Find What? Not Interest Rates

04/25/2003 12:00 am EST

Focus:

Louis Navellier

Editor, Blue Chip Growth and Emerging Growth

"It's very hard for me not to be bullish right now since events have converged to boost the stocks in my model portfolios," says Louis Navellier. "Investors have finally realized that their best defense is a strong offense of fundamentally superior stocks, such as those in my model portfolios. Treasury bonds are no longer a safe haven for investors." Here the editor of MPT Review explains the dangers of investing in bonds, and the importance of extreme selectivity among stocks.

 

The interest rate environment is now starting to hurt three specific areas.  First is the banking stocks. The flattening yield curve is now squeezing the profits at many banks. Banks like to borrow money in the short term and lend it out for the long term. They are also big buyers of Treasuries, and many banks have seen losses in their Treasury bond portfolios as interest rates have surged. In fact, banks don’t know where to invest their money as interest rates climb.

 

The bond market has already hurt the insurance industry, which is still reeling from big losses in corporate bonds last year. Most insurance companies, especially life insurance companies, are really just big bond portfolios and when rates rise, the values of their bonds erode, and their stocks tend to follow. Too many insurance companies had been pushing guaranteed or principal protection mutual funds that were collateralized with corporate or zero coupon bonds. Unfortunately, as interest rates rise, the insurance companies that sold these mutual funds are now facing huge liabilities.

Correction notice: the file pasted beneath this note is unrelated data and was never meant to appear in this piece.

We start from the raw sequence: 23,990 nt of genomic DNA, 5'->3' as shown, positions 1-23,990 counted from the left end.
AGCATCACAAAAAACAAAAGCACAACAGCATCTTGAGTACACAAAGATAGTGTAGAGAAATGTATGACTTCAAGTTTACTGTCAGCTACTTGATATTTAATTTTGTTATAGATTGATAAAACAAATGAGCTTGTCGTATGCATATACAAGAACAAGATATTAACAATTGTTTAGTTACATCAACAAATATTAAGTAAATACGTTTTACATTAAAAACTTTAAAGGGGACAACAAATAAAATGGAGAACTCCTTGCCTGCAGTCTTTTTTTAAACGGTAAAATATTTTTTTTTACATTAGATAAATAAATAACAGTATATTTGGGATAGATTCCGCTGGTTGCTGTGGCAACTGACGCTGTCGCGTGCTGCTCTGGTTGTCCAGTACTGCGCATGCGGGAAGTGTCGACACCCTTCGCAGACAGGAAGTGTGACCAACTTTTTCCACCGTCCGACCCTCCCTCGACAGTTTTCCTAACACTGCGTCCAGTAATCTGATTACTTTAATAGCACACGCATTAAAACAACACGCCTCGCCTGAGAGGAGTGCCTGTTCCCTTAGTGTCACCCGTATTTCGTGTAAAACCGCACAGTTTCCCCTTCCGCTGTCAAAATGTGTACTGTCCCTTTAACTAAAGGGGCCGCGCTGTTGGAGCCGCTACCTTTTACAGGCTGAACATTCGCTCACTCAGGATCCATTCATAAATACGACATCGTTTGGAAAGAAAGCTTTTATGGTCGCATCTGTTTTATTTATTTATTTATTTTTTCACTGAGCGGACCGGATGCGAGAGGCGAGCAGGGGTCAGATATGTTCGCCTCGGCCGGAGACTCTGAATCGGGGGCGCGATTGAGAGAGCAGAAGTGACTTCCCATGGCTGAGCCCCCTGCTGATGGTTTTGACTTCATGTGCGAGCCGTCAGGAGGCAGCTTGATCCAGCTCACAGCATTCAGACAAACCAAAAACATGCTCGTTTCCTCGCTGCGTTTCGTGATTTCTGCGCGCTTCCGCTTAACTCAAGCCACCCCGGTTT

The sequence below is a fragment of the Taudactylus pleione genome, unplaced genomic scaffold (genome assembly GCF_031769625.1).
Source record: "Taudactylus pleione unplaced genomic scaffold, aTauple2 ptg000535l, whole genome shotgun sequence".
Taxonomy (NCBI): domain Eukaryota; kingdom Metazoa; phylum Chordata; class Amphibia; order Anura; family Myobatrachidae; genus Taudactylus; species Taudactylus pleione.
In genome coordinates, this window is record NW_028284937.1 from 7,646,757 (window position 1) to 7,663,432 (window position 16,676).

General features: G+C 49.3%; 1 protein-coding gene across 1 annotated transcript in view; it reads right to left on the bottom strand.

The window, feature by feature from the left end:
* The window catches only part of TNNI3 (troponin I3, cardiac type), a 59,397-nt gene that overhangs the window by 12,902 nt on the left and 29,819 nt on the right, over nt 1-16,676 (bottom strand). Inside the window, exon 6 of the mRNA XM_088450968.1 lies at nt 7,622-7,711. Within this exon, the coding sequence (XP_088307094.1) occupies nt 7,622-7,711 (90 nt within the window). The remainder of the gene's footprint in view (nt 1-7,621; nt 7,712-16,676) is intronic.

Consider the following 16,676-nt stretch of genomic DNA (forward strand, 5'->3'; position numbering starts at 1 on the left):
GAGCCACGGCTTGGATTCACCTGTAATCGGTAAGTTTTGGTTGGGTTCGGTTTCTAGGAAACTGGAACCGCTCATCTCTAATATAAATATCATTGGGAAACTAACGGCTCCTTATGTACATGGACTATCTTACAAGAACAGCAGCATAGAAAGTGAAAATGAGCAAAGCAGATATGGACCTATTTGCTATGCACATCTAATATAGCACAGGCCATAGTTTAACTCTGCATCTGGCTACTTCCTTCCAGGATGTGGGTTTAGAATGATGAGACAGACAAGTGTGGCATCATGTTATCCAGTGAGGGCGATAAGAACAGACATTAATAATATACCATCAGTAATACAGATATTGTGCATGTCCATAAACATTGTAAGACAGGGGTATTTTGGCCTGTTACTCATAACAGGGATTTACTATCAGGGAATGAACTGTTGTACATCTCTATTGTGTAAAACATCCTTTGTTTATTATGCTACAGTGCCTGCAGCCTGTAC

“Finally, the other industry group that’s under siege is REITs. Conservative investors love REITs but too many have dividend yields that can’t be sustained much longer by their cash flows, particularly those that specialize in apartments, hotels, office buildings, and shopping centers. As a result, chasing the high dividend yields in REITs is now very dangerous. In fact, the highest-yielding REITs are usually the ones in the most trouble. Their dividend yields are often high because Wall Street is anticipating that their dividends will soon be cut or even eliminated.

 

“I plan to continue to concentrate on special-situation niche companies that dominate their industries. The average stock in my model portfolio has an average operating margin of 21.6%, which is extremely high and indicates how strongly these companies dominate their business sectors. One addition to my model portfolio is FindWhat.com (FWHT NASDAQ). FindWhat operates an online marketplace that studies which businesses and consumers are most likely to purchase specific goods and services. The company’s network includes hundreds of distribution partners, such as CNET’s Search.com, Excite, Webcrawler, NBCi, MetaCrawler, Dogpile, and Go2Net. Specifically, Internet advertisers bid against each other for particular keywords or phrases through an open, automated, bid-for-position system. The Internet advertiser with the highest bid appears first, with all other advertisers listed in descending order of their bids. FindWhat.com has a cost-effective, pay-for-performance model, which allows Internet advertisers to pay only for prospective customers when actual prospects click through to their Web sites. Unlike other Internet companies, FindWhat.com has strong sales, real earnings, expanding operating margins, and a reasonable price/earnings ratio (only 16.7 times trailing earnings). As the stock market becomes more selective, the high-operating margin, special-situation stocks such as FindWhat will become increasingly dominant and will represent an oasis for investors.”

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